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Publication numberUS4422555 A
Publication typeGrant
Application numberUS 06/277,342
Publication dateDec 27, 1983
Filing dateJun 25, 1981
Priority dateJun 25, 1981
Fee statusLapsed
Publication number06277342, 277342, US 4422555 A, US 4422555A, US-A-4422555, US4422555 A, US4422555A
InventorsKeith R. Jacobs
Original AssigneeLinton James Kirk
Export CitationBiBTeX, EndNote, RefMan
External Links: USPTO, USPTO Assignment, Espacenet
Racking
US 4422555 A
Abstract
Wine racking comprising modules of cellular enclosures defined by a honeycomb of elongate support members joined together by obliquely extending struts that locate in slots positioned adjacent the edges of the elongate support members.
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Claims(11)
Having now described my invention, what I claim is:
1. A modular rack for storing wine bottles comprising a honeycomb of elongate cellular enclosures each arranged to accommodate a wine bottle, the honeycomb being defined by elongate support members each of which includes an upper elongate surface and a lower elongate surface, each longitudinal edge of at least one end of the support member having formed therein a pair of obliquely extending slots, the slots opening adjacent or on the edge of said respective upper and lower surfaces, the elongate suppport members being joined together by struts which extend between two adjacent support members and have ends that locate within the slots of adjacent support members so that the struts are inclined to the plane of the support members.
2. A modular rack according to claim 1 wherein the slots are obliquely formed in each support member so that each strut extends divergently of the associated support member at an angle of 120.
3. A modular rack according to claim 2 wherein the slots are formed in only one end of each support member.
4. A modular rack according to claim 3 wherein each slot and the width of each strut is about half the length of each support member.
5. A modular rack according to claim 1 wherein both ends of each support member are provided with a pair of obliquely extending slots opening adjacent or on each longitudinal edge of the support member.
6. A modular rack according to claim 1 wherein at at least one end of the rack, the cellular enclosure is defined by a pair of vertically spaced apart parallel support members, the lower surface of the upper member and the upper surface of the lower member having adjacent each edge a respectively downwardly or upwardly divergently extending strut, the opposite end of each strut being located in an oblique slot formed in the support members of adjacent cellular enclosures so that the upper and lower support members, the four struts and the end edges of the support members of adjacent cellular enclosures define an equally sided hexagon.
7. A modular rack according to claim 1 wherein the support members are provided with a concave surface onto which the curved surface of a horizontally extending wine bottle may be laid.
8. A modular rack according to claim 1 wherein each end of each strut is provided with a projection, the projection being arranged to engage a groove provided in the respective slot in the support member.
9. A modular rack according to claim 7 wherein each end of each strut is provided with a groove on each side thereof and each side of the slot in the support member is provided with a projection that the strut may be located within the slot by axially sliding the strut into the slot with the projections locating within the grooves to prevent displacement of the strut transversely of the axis of the slot.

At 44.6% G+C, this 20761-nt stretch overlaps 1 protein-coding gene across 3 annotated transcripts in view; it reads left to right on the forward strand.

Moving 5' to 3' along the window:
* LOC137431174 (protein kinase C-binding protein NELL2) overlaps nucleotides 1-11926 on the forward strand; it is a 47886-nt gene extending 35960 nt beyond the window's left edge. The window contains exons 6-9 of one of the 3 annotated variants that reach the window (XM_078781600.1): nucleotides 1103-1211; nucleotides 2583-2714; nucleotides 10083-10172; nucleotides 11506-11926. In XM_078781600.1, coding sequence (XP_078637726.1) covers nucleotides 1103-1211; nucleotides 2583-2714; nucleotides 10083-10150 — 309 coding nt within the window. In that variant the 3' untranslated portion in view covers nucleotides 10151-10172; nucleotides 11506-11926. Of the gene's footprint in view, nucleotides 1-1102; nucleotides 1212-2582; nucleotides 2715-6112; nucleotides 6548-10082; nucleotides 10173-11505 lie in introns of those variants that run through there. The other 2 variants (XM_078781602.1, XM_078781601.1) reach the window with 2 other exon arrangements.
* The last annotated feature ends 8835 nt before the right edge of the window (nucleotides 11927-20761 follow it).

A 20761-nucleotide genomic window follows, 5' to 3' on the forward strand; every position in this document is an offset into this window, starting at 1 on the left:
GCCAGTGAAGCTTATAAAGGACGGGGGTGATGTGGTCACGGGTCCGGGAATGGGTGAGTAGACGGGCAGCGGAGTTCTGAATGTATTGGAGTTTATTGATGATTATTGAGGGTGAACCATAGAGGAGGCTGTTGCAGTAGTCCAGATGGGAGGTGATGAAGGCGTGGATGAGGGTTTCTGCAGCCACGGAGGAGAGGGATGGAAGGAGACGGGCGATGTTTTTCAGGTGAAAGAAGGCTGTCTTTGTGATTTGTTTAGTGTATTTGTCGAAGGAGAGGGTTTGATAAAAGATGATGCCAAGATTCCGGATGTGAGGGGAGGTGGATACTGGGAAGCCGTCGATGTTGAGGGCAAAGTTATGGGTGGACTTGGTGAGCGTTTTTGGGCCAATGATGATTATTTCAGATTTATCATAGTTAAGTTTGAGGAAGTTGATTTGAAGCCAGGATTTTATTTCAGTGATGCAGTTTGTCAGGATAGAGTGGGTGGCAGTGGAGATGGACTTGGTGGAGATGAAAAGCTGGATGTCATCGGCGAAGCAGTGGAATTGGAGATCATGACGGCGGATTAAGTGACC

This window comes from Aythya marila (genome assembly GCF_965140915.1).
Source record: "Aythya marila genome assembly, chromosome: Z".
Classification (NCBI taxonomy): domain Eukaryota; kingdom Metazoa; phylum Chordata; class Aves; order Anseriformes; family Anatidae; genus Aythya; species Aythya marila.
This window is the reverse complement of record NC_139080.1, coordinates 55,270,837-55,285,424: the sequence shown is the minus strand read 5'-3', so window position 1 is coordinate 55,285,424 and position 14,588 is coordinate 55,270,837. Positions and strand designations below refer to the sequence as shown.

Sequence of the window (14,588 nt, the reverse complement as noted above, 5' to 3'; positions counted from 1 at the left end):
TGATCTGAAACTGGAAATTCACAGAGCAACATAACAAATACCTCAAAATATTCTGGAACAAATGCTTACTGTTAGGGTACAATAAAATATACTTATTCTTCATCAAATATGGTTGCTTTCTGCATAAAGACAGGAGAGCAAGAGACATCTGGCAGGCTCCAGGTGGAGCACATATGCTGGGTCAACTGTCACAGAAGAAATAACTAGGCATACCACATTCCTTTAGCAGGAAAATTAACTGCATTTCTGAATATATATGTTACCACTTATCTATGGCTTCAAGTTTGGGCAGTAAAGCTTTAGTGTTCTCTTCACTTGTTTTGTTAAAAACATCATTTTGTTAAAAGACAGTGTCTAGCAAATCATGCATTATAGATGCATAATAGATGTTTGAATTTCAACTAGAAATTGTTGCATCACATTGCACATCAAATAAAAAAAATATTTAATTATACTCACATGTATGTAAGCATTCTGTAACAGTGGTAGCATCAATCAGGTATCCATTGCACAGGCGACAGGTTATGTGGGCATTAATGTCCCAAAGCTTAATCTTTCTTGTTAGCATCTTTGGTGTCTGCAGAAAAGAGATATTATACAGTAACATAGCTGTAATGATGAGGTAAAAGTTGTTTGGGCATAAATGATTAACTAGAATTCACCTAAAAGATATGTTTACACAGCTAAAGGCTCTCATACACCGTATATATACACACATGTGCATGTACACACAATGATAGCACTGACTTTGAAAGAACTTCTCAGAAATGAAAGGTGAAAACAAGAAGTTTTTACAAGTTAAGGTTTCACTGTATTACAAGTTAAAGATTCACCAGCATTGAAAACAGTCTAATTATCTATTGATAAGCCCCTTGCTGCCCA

10. A modular rack according to claim 1 wherein the struts are a press-fit within the slots.
11. A kit of components for assembly into a cellular structure, the components comprising a plurality of elongate support members, the longitudinal edges of which are provided with obliquely inclined slots, and a plurality of elongate support struts, each strut being arranged to locate within a slot in the support member, each end of each strut being provided with a groove on each side thereof and each side of the slot in the support member being provided with a projection so that the strut may be located within the slot by axially sliding the strut into the slot with the projections locating within the grooves to prevent displacement of the strut transversely of the axis of the slot.
Description

This invention relates to racking and in particular, modular racking, for storing wine bottles.

In designing racking for the storage of wine bottles a number of important criteria has to be considered. The racking should take up as little space as possible to ensure the maximum number of bottles is stored in any particular area. It is also important that the racking is sufficiently strong to support a large number of bottles at all times. The cost effectiveness of the racking is another important consideration, particularly when there are very large numbers of bottles to be stored. It is also desirable to support the bottles in a manner that they cannot fall through the racking from one position to another.

Many rack assemblies currently on the market only fulfil a number of the above criteria and the present invention relates to an improved racking assembly, the design of which is the result of consideration of the above criteria.

According to the present invention, there is provided a modular rack for storing wind bottles comprising a honeycomb of elongate cellular enclosures each arranged to accommodate a wine bottle, the honeycomb being defined by elongate support members joined together by struts which extend between two adjacent support members and are inclined to the plane of the support members. Preferably, each support member is provided with a pair of obliquely extending slots at each end thereof into which the struts are arranged to locate. Each strut is preferably arranged to extend from the associated support member so that the struts extend divergently of the support member at an angle of 120. A pair of opposed support members and four struts, pairs of which are joined at their ends by the edge of the support member of the adjacent enclosure are arranged to define an equally sided hexagon.